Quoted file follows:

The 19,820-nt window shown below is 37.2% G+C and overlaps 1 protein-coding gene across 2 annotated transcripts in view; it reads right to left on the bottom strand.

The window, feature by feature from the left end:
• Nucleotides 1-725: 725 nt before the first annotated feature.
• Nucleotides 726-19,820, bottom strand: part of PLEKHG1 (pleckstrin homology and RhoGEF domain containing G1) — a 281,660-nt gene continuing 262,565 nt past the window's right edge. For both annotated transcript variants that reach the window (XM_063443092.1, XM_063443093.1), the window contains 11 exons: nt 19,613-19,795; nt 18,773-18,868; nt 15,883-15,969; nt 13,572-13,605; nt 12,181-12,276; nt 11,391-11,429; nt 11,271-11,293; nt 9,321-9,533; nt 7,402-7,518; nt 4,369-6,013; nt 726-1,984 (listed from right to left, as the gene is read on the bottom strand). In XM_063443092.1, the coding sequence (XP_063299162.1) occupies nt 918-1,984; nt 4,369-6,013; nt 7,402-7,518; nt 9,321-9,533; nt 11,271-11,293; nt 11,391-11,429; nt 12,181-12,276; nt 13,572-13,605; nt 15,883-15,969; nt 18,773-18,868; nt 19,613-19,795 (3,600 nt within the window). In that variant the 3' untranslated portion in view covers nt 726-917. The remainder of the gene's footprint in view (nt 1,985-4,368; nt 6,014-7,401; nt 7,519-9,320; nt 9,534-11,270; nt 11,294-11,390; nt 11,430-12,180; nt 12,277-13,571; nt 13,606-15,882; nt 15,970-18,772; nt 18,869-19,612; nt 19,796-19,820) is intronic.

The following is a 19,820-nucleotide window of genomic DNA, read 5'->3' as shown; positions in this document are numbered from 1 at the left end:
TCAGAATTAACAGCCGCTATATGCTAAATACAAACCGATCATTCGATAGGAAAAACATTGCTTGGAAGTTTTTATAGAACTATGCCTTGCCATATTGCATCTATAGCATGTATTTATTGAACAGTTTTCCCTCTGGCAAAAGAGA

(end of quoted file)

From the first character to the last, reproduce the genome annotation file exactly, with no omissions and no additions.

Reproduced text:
The 19,820-nt window shown below is 37.2% G+C and overlaps 1 protein-coding gene across 2 annotated transcripts in view; it reads right to left on the bottom strand.

The window, feature by feature from the left end:
• Nucleotides 1-725: 725 nt before the first annotated feature.
• Nucleotides 726-19,820, bottom strand: part of PLEKHG1 (pleckstrin homology and RhoGEF domain containing G1) — a 281,660-nt gene continuing 262,565 nt past the window's right edge. For both annotated transcript variants that reach the window (XM_063443092.1, XM_063443093.1), the window contains 11 exons: nt 19,613-19,795; nt 18,773-18,868; nt 15,883-15,969; nt 13,572-13,605; nt 12,181-12,276; nt 11,391-11,429; nt 11,271-11,293; nt 9,321-9,533; nt 7,402-7,518; nt 4,369-6,013; nt 726-1,984 (listed from right to left, as the gene is read on the bottom strand). In XM_063443092.1, the coding sequence (XP_063299162.1) occupies nt 918-1,984; nt 4,369-6,013; nt 7,402-7,518; nt 9,321-9,533; nt 11,271-11,293; nt 11,391-11,429; nt 12,181-12,276; nt 13,572-13,605; nt 15,883-15,969; nt 18,773-18,868; nt 19,613-19,795 (3,600 nt within the window). In that variant the 3' untranslated portion in view covers nt 726-917. The remainder of the gene's footprint in view (nt 1,985-4,368; nt 6,014-7,401; nt 7,519-9,320; nt 9,534-11,270; nt 11,294-11,390; nt 11,430-12,180; nt 12,277-13,571; nt 13,606-15,882; nt 15,970-18,772; nt 18,869-19,612; nt 19,796-19,820) is intronic.

The following is a 19,820-nucleotide window of genomic DNA, read 5'->3' as shown; positions in this document are numbered from 1 at the left end:
TCAGAATTAACAGCCGCTATATGCTAAATACAAACCGATCATTCGATAGGAAAAACATTGCTTGGAAGTTTTTATAGAACTATGCCTTGCCATATTGCATCTATAGCATGTATTTATTGAACAGTTTTCCCTCTGGCAAAAGAGA